Wendy and Lucy (Kelly Reichardt, USA, 2008)
Wendy and Lucy is a beautiful, moving film. We are lucky to have the opportunity to see a film of this calibre outside of a festival. On the strength of Kelly Reichardt’s sublime Old Joy, I’d been anticipating its release since MIFF nearly a year ago and it doesn’t disappoint.
In a sense, Kelly Reichardt subverts the film-making process. She not only demonstrates that money need not be an obstacle to telling a compelling story, but that there is a story to be told in the most everyday of situations. Wendy and Lucy is the story of a young woman and her dog. En route to Alaska in search of a job, Wendy’s car breaks down and is subsequently separated from her dog, Lucy.
The film captures with great emotional impact, the struggles of Wendy to deal with the situations she finds herself in. Small, seemingly innocuous actions have major ramifications. People can be harsh, indifferent or unexpectedly kind and the film captures the nuances of these different aspects with warmth and compassion for the characters.
Wendy is living on the margins of society. There doesn’t seem to be a whole lot separating her from a lucrative job up north, homelessness, jail or mental illness. For you and I, we may not think twice about say, buying a coffee. For Wendy, however, every penny counts.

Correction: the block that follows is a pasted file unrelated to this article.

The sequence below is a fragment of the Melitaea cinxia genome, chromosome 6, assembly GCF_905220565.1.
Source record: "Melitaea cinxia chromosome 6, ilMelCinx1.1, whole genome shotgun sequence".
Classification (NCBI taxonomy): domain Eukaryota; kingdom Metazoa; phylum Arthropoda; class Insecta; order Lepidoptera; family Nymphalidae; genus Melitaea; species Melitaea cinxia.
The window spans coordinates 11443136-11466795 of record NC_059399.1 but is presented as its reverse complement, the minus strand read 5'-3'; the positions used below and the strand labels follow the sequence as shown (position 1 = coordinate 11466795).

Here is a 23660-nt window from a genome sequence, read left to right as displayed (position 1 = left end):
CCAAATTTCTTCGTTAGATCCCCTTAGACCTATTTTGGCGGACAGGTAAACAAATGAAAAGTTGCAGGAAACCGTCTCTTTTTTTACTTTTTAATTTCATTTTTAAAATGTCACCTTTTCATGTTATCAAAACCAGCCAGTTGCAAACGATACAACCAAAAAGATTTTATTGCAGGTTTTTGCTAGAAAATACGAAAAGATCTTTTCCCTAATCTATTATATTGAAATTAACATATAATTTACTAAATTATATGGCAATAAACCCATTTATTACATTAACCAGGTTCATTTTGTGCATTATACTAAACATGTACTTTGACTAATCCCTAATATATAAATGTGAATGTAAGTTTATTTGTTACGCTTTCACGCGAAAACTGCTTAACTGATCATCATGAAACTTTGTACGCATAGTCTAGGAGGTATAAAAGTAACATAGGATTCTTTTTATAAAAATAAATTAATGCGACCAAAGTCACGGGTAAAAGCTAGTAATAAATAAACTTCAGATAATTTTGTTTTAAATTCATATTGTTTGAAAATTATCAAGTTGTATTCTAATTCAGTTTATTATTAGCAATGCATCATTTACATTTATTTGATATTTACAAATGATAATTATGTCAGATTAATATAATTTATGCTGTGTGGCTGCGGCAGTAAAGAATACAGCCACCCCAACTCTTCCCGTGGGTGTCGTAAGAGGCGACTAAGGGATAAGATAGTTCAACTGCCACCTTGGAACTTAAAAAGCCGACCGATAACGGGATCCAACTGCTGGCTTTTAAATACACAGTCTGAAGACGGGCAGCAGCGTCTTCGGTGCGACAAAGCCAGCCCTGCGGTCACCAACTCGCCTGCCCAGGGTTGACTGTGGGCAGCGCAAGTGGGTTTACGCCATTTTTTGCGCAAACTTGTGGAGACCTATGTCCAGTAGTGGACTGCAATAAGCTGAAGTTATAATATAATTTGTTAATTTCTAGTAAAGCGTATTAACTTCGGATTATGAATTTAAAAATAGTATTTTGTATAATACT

Michelle Williams is in virtually every shot and really shines, though there’s nothing grandstanding about her role at all. Rather, it’s a nuanced performance with minimal dialogue, where her increasingly dire situation is deduced by her budgeting notes and unexpected expenses. Walter Dalton performance as a shopping mall security guard is also excellent. As an aside I noticed with some interest that Gabe Nevins, who plays the lead character in Gus Van Sant’s Paranoid Park, has a small incidental role.
The film’s visuals are gorgeous, not dissimilar to Old Joy. As an amateur photographer, I appreciate Kelly’s observational style and framing. She uses static shots frequently, interspersed with tracking shots, a mix that is aesthetically very pleasing and subtly adds to the story-telling.
On a superficial level there’s not a whole lot happening in Wendy and Lucy. Deeper though, there’s much to experience and relish, and words don’t do it justice. It just has to be seen. Highly recommended.
Wendy and Lucy opens this Thursday and is screening exclusively at the Nova.